We randomly assigned patients with paroxysmal AF in a 1:1 ratio to open-label treatments with either CA or PM using a computerized randomization system. The randomization sequence was computer generated with a block size of 4 or 6. After randomization, all patients underwent CA or PM according to the assignment within 3 days. In the CA group a three-dimensional (3D) electroanatomic mapping system (EnSite NavX, Abbott, St. Paul, MN, USA) was used for left atrial mapping and ablation. Radiofrequency (RF) pulses were delivered with a 3.5 mm, open-irrigated tip-ablation catheter (Coolflex, Abbott, St. Paul, MN, USA). RF powers from 30 to 35 W were used for ablation of anterior pulmonary vein (PV) antrum, carina, and ridge, and powers equal to 25 W were used for the posterior wall or near the esophagus. Circumferential PV isolation was mandatory for all patients and was performed 5–10 mm outside the PV ostia. The endpoint of the PV isolation was the elimination or dissociation of the PV potentials. The extents or types of extra-PV ablation lesions were decided upon the physician’s discretion. All patients were monitored using 24 h Holter monitoring on the day after the procedures. Patients were seen in the outpatient clinic at 1, 3 and 6 months after the procedures, and every 6 months thereafter. Standard 12-lead ECGs and Holter monitoring were conducted at every outpatient visit, and additional recordings were conducted if needed, depending on the patient’s symptoms. Antiarrhythmic drugs were discontinued after the procedures to assess the risk of recurrent syncope of the study population but could be used in limited cases upon the attending physician’s discretion. Anticoagulants were administered at the discretion of the attending physician.

In the PM group, dual-chamber pacemakers were principally implanted and atrial lead was implanted at the right atrial appendage and RV lead at the right ventricular apex using a standard technique [14]. The patients were programmed to the DDD mode at the time of discharge. The patients were followed in the outpatient clinic based on the same follow-up ECG and Holter monitoring schedule as that which related to the CA group. Interrogation data of the PM were acquired at every visit, including the data which related to recurrent tachyarrhythmia detected by the PM device. The patients in the PM group could use the antiarrhythmic drugs freely according to the patient symptoms and recommended to maintain the sinus rhythm. The methods for the anticoagulation and follow-up therapies were the same as those adopted for the CA group.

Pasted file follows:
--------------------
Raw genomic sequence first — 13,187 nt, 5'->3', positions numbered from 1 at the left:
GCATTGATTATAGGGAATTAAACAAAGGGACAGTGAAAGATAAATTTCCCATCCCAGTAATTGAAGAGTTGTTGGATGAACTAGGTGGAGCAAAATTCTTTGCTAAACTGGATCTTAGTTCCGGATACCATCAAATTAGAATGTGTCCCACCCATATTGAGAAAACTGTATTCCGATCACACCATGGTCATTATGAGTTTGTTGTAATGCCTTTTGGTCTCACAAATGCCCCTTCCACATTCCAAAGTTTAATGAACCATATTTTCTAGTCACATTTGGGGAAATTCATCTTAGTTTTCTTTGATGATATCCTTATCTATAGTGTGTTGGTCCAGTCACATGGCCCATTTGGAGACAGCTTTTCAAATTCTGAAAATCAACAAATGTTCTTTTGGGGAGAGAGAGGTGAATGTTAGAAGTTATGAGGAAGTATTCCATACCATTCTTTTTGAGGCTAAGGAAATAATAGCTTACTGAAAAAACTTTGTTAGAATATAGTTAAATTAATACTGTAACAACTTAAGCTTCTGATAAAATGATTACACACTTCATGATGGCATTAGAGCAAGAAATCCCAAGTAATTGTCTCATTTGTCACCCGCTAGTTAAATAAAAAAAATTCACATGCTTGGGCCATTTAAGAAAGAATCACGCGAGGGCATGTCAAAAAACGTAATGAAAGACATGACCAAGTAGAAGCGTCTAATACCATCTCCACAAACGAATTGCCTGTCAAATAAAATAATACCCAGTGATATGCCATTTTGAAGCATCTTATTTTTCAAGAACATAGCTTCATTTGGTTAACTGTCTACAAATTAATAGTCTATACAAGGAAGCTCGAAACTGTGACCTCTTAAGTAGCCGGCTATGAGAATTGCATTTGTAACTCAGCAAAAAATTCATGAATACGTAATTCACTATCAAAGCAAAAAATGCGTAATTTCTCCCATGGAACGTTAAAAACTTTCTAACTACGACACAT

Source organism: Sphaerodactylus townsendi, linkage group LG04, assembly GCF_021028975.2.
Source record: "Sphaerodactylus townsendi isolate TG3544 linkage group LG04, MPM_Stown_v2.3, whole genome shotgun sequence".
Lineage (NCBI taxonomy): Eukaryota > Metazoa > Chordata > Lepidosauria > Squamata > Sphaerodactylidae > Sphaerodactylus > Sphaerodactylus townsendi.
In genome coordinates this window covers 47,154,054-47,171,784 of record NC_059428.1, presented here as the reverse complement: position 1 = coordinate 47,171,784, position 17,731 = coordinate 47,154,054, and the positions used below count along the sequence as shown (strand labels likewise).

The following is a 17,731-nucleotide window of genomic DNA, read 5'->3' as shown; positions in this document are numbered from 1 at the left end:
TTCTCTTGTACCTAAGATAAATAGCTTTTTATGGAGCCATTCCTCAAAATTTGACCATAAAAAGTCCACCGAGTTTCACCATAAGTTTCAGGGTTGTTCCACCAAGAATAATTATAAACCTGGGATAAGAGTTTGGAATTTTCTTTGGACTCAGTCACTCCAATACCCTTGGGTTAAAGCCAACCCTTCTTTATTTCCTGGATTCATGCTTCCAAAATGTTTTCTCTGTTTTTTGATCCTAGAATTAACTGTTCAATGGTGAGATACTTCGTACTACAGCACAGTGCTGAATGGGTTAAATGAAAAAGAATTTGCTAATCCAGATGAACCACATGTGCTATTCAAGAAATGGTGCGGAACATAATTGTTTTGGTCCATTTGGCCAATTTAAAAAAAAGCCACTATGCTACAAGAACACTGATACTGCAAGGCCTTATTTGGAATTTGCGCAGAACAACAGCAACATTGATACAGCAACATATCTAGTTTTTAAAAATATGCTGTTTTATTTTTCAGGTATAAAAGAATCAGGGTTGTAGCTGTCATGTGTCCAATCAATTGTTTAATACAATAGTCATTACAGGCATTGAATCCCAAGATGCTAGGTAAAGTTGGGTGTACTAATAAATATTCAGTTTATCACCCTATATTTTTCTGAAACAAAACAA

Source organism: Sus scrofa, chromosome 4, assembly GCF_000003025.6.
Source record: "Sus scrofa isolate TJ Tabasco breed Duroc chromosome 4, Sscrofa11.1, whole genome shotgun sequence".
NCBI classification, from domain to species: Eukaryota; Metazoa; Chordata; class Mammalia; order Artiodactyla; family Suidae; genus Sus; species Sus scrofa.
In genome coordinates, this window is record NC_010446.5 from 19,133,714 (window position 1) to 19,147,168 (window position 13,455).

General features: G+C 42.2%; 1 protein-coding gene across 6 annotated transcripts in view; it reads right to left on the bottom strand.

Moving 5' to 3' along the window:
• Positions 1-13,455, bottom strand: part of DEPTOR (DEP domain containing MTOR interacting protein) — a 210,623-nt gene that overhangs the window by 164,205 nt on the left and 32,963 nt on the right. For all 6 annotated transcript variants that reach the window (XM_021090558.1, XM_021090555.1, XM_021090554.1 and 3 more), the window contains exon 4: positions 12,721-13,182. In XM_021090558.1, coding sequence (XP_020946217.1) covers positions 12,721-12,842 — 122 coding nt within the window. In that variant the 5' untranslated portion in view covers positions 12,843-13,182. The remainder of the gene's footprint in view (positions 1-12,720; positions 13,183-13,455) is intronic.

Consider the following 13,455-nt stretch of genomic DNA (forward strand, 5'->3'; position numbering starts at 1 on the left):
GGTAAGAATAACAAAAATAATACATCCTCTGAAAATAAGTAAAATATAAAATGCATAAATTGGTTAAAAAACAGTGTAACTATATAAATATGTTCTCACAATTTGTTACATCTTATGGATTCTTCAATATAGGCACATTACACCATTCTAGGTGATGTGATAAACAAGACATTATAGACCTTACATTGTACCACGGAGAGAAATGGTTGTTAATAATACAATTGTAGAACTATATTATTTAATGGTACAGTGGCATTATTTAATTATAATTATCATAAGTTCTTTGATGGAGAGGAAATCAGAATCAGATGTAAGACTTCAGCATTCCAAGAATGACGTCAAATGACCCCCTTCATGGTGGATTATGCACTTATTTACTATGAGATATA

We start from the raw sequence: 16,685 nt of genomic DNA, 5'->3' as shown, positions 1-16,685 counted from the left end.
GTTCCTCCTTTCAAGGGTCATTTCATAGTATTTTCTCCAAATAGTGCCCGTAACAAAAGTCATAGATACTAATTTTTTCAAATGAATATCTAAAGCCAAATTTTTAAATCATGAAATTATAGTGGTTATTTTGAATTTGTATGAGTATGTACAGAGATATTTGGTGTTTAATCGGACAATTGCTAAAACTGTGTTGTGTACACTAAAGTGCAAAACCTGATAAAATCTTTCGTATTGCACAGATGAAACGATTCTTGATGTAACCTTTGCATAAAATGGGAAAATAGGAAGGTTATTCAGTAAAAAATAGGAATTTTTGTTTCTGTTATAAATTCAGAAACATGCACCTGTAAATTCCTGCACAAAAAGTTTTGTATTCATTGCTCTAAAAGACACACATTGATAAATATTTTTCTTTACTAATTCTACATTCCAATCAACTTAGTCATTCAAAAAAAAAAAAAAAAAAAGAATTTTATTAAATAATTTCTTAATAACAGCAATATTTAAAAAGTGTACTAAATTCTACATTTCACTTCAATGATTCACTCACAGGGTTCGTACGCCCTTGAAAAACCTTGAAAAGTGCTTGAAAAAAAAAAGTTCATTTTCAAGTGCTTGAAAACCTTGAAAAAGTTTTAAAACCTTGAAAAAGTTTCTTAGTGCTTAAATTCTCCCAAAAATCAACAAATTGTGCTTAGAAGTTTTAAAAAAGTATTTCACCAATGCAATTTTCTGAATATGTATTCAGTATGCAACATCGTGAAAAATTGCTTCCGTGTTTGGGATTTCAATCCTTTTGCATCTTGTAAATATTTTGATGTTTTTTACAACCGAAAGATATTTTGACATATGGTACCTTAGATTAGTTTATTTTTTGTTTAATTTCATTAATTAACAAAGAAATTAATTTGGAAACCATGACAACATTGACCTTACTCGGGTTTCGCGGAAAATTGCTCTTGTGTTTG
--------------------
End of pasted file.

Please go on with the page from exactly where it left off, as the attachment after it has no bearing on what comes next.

The primary end point of the study was unexpected emergency room (ER) visit or re-hospitalization from any cardiovascular causes. The secondary endpoint included all-cause mortality, rate of recurrent atrial fibrillation or tachycardia (AF/AT), and the rate of procedure-related complications. The AF/AT recurrence was diagnosed when a sustained episode which lasted > 30 s was documented on the standard electrocardiogram or Holter monitor, either routine or symptom driven, after a blanking period of 3 months in both groups [7]. The episodes of subclinical AF in the PM group (based upon the suggested criteria of manufacturers), which lasted more than 6 min, were analyzed separately as a secondary clinical endpoint [15].